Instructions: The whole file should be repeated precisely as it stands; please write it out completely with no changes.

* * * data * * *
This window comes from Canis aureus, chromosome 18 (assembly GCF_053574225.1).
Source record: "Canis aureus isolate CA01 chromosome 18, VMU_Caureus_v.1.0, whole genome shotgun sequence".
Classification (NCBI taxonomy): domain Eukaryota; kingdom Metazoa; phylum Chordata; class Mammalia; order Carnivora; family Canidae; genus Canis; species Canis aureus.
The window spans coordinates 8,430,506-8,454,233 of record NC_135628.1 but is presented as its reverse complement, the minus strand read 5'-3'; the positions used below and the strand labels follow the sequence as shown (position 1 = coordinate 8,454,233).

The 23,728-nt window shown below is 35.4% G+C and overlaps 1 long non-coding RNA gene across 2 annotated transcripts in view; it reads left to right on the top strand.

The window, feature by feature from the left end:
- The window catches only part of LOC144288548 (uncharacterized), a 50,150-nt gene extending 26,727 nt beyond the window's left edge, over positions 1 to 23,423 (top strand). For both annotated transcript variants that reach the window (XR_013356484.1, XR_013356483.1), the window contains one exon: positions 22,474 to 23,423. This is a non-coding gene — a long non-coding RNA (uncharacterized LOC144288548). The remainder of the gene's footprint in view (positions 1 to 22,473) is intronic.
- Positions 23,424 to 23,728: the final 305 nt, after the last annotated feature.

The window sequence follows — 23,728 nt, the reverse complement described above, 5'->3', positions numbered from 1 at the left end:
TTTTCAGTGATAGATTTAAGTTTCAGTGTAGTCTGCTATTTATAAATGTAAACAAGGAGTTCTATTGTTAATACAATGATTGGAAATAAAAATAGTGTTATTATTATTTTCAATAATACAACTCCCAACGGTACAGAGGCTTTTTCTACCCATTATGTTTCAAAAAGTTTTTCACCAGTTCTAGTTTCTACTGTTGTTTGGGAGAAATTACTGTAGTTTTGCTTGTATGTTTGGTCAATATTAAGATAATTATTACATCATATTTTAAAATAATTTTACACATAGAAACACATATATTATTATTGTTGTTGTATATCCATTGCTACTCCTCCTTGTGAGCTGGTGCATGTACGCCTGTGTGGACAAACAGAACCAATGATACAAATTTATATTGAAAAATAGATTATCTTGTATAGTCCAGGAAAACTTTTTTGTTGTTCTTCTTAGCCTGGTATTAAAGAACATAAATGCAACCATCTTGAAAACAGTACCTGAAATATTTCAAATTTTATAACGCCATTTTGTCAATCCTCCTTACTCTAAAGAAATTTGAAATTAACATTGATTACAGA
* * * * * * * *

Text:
This window comes from Canis aureus, chromosome 18 (assembly GCF_053574225.1).
Source record: "Canis aureus isolate CA01 chromosome 18, VMU_Caureus_v.1.0, whole genome shotgun sequence".
Classification (NCBI taxonomy): domain Eukaryota; kingdom Metazoa; phylum Chordata; class Mammalia; order Carnivora; family Canidae; genus Canis; species Canis aureus.
The window spans coordinates 8,430,506-8,454,233 of record NC_135628.1 but is presented as its reverse complement, the minus strand read 5'-3'; the positions used below and the strand labels follow the sequence as shown (position 1 = coordinate 8,454,233).

The 23,728-nt window shown below is 35.4% G+C and overlaps 1 long non-coding RNA gene across 2 annotated transcripts in view; it reads left to right on the top strand.

The window, feature by feature from the left end:
- The window catches only part of LOC144288548 (uncharacterized), a 50,150-nt gene extending 26,727 nt beyond the window's left edge, over positions 1 to 23,423 (top strand). For both annotated transcript variants that reach the window (XR_013356484.1, XR_013356483.1), the window contains one exon: positions 22,474 to 23,423. This is a non-coding gene — a long non-coding RNA (uncharacterized LOC144288548). The remainder of the gene's footprint in view (positions 1 to 22,473) is intronic.
- Positions 23,424 to 23,728: the final 305 nt, after the last annotated feature.

The window sequence follows — 23,728 nt, the reverse complement described above, 5'->3', positions numbered from 1 at the left end:
TTTTCAGTGATAGATTTAAGTTTCAGTGTAGTCTGCTATTTATAAATGTAAACAAGGAGTTCTATTGTTAATACAATGATTGGAAATAAAAATAGTGTTATTATTATTTTCAATAATACAACTCCCAACGGTACAGAGGCTTTTTCTACCCATTATGTTTCAAAAAGTTTTTCACCAGTTCTAGTTTCTACTGTTGTTTGGGAGAAATTACTGTAGTTTTGCTTGTATGTTTGGTCAATATTAAGATAATTATTACATCATATTTTAAAATAATTTTACACATAGAAACACATATATTATTATTGTTGTTGTATATCCATTGCTACTCCTCCTTGTGAGCTGGTGCATGTACGCCTGTGTGGACAAACAGAACCAATGATACAAATTTATATTGAAAAATAGATTATCTTGTATAGTCCAGGAAAACTTTTTTGTTGTTCTTCTTAGCCTGGTATTAAAGAACATAAATGCAACCATCTTGAAAACAGTACCTGAAATATTTCAAATTTTATAACGCCATTTTGTCAATCCTCCTTACTCTAAAGAAATTTGAAATTAACATTGATTACAGA